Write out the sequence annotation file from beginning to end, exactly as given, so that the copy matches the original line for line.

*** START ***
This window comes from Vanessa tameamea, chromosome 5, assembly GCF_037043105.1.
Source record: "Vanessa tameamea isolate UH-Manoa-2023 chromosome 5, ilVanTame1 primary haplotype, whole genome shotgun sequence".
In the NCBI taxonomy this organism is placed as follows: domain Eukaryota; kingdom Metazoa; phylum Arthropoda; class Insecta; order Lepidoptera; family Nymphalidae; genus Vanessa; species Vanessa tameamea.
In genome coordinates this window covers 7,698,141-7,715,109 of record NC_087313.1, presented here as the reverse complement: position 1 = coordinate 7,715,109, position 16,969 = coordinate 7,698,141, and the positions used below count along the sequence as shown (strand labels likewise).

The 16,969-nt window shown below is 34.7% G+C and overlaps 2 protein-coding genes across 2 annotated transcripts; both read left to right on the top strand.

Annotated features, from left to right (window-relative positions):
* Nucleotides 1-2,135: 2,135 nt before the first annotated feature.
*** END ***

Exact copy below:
This window comes from Vanessa tameamea, chromosome 5, assembly GCF_037043105.1.
Source record: "Vanessa tameamea isolate UH-Manoa-2023 chromosome 5, ilVanTame1 primary haplotype, whole genome shotgun sequence".
In the NCBI taxonomy this organism is placed as follows: domain Eukaryota; kingdom Metazoa; phylum Arthropoda; class Insecta; order Lepidoptera; family Nymphalidae; genus Vanessa; species Vanessa tameamea.
In genome coordinates this window covers 7,698,141-7,715,109 of record NC_087313.1, presented here as the reverse complement: position 1 = coordinate 7,715,109, position 16,969 = coordinate 7,698,141, and the positions used below count along the sequence as shown (strand labels likewise).

The 16,969-nt window shown below is 34.7% G+C and overlaps 2 protein-coding genes across 2 annotated transcripts; both read left to right on the top strand.

Annotated features, from left to right (window-relative positions):
* Nucleotides 1-2,135: 2,135 nt before the first annotated feature.